FIA divides GT cars into four categories called GT1 (formerly GT), GT2 (formerly N-GT), GT3 (recently introduced) and GT4. The GT1 and GT2 divisions are very close to the ACO rules outlined above, and again some crossover racing does occur, particularly in the GT2 class. The GT3 class is new and was introduced for 2006. These cars are closer to standard form than in GT2, and in most cases modifications are restricted to those found in one-make cups. GT4 is another new category for non-professional drivers in production-based cars with very few racing modifications - for example, no aerodynamic aids or body modifications are permitted.
Grand-Am has only one class for Grand Touring cars, allowing production-based cars somewhere around FIA GT3 in terms of modification, with less-powerful Porsche 911 GT3 Cup cars allowed, to compete with purpose-built tube-frame "silhouette" machines reminiscent of the former IMSA GTO/GTU classes.
Technology Escalation and Control in FIA GT RacingEdit
While GT cars are at least in theory based on road going versions, some GT1 cars in the mid to late 1990s were effectively purpose-built sports-prototypes which spawned exotic production cars with homologation production limits of 25 cars (for small manufacturers, such as Saleen) or 100 cars (for major manufacturers like DaimlerChrysler). The original form of GT1 racing was dropped in 1998 because of rising costs. The GT1 class was for the purebred supercars and purpose-built race cars, such as the McLaren F1 GTR, Ferrari F40, Porsche 911GT1, Mercedes cLK-GTR, Toyota GT-One and Nissan R390 - while the first two were a derivatives of roadgoing sports cars, the German and Japanese contenders were pure-bred racing cars - virtually sports prototypes. Rising costs coupled with declining entries led to the death of this class, and it was replaced by what was then GT2 (FIA, which evolved into the current GT1) and Le Mans Prototype (LMP, by the ACO).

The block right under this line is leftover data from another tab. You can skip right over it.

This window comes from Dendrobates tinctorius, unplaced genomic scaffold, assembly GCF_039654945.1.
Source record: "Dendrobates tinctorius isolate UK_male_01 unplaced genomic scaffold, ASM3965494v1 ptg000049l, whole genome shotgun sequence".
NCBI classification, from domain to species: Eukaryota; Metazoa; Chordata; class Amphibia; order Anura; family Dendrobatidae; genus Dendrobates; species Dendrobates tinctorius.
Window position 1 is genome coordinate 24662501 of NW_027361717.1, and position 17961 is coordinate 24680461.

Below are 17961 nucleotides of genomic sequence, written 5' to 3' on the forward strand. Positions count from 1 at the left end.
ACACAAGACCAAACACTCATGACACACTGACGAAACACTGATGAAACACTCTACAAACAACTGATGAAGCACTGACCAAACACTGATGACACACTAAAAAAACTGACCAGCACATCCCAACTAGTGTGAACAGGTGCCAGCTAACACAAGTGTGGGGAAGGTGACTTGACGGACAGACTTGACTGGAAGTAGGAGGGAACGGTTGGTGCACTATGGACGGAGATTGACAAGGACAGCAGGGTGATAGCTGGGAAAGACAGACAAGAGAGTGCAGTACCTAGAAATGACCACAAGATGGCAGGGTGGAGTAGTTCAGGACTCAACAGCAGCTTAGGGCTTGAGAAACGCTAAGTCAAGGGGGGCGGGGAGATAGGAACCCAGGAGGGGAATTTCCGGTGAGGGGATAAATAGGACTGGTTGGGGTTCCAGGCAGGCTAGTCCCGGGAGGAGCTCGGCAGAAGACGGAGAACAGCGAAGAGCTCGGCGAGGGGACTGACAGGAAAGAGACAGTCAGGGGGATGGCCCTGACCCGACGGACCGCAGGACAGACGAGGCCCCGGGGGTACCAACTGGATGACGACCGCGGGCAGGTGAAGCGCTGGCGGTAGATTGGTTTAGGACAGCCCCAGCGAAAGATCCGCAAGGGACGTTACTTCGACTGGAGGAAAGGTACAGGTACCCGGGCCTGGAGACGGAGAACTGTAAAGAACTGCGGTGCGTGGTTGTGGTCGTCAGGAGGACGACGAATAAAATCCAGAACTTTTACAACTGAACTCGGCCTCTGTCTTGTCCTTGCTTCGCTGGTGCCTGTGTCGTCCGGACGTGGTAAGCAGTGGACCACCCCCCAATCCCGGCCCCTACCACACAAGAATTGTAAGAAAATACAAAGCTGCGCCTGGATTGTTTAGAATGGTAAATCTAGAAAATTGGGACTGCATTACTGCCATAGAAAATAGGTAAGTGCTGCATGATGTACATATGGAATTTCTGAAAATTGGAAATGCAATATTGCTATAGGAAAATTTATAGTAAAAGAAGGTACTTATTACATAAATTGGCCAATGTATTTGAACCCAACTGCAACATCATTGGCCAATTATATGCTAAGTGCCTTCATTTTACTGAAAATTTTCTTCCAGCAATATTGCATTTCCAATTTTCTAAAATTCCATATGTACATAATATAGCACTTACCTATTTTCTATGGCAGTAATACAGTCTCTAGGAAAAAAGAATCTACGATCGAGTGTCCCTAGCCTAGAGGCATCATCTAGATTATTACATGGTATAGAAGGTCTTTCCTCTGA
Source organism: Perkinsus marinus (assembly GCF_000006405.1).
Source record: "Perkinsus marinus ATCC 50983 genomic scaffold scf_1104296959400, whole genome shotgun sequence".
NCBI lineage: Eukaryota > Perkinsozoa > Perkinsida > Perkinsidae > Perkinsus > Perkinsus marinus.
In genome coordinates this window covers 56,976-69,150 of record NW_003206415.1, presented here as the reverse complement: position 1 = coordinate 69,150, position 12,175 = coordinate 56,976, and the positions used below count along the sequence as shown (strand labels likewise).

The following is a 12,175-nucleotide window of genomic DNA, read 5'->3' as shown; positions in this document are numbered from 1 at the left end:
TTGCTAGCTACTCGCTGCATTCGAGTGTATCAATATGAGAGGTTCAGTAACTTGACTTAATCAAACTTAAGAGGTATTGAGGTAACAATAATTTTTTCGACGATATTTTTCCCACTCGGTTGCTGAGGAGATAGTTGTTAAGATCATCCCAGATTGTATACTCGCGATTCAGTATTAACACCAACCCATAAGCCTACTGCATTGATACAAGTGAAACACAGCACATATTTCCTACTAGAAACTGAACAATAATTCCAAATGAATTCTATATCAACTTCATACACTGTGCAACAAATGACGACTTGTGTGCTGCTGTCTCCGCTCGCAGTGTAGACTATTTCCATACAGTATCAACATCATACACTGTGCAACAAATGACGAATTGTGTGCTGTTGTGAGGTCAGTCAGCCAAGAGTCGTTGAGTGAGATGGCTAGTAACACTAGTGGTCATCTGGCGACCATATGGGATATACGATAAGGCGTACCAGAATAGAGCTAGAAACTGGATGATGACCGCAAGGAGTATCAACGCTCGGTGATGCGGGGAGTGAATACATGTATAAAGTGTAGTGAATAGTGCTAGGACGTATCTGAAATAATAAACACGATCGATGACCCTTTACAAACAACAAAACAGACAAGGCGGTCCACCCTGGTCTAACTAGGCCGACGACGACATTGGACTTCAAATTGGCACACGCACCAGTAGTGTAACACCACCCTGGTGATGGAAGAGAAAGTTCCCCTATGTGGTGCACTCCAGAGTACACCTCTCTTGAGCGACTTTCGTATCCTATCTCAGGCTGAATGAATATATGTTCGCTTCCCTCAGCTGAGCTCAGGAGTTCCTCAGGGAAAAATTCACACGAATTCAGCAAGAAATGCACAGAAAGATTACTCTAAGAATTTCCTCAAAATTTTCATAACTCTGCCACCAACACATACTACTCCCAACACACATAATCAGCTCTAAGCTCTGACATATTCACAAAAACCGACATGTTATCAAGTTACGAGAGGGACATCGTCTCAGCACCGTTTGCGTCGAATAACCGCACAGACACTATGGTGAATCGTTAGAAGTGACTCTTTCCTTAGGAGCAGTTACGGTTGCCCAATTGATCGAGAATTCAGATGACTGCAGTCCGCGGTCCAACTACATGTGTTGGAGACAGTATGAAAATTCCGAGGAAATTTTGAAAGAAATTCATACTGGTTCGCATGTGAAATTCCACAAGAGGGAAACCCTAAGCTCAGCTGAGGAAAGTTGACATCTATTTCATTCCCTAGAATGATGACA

This process is due to happen again in 2009 as a response to cost increases in GT1 and GT2 racing: for the 2009 season, GT1 and GT2 as they currently stand will be abolished. Various proposals exist to control technology and costs, mainly by abolishing the existing GT1 class (again!) and creating new rules based upon the existing GT2, 3 and 4 classes.
There are currently three series of sports car races based on the rules in use at Le Mans, the American Le Mans Series in North America, the Le Mans Series in Europe and the Japan Le Mans Challenge in Japan. However, sports car racing in general extends far beyond these rules, encompassing the Grand-Am professional series in North America as well as amateur road racing classes in the Sports Car Club of America.
Amateur sports car racing throughout the United States is sanctioned by clubs such as the Sports Car Club of America. The SCCA's sports-racing classes include C and D Sports Racing, Sports 2000 and Spec Racer Ford, in descending order of speed and sophistication, as well as a number of production-based classes.
In Japan, the Super GT series divides cars into two classes, called GT500 and GT300. These cars are less restricted than their European and American counterparts, with cars often sporting tube frame clips and forced induction kits. Teams are also free to change engines with other models made by the manufacturer. The numbers in the classifications refer to the maximum power (horsepower) available to each class; this is achieved through the use of engine restrictors. Proponents of the series claim that the Super GT cars are the fastest sports cars in the world, while critics deride the cars as being outside the limits of 'acceptable' modifications. In recent years however, rule changes in both GT500 and GT1 (aimed at eventually allowing both classes to compete with each other in the future) have brought the cars closer to each other, although GT500 cars still have a notable advantage in terms of aerodynamics and cornering performance (enough to compensate for GT1 cars greater horsepower).
In Europe, most national championships (British, French, and the Spanish-based 'International GT Open' series) run under basically FIA/ACO GT regulations with some modifications to ensure closer racing, although some championships are more open to allow non-homologated GT cars to race. The Belcar series in Belgium allows silhouettes and touring cars to race alongside GTs, while the VdeV Modern Endurance allows small prototypes from national championships such as the Norma, Centenari and Radical to race alongside GT3 class cars. Britcar permits a wide range of touring and GT cars to compete in endurance races, and Britsports permits various kinds of sports racer.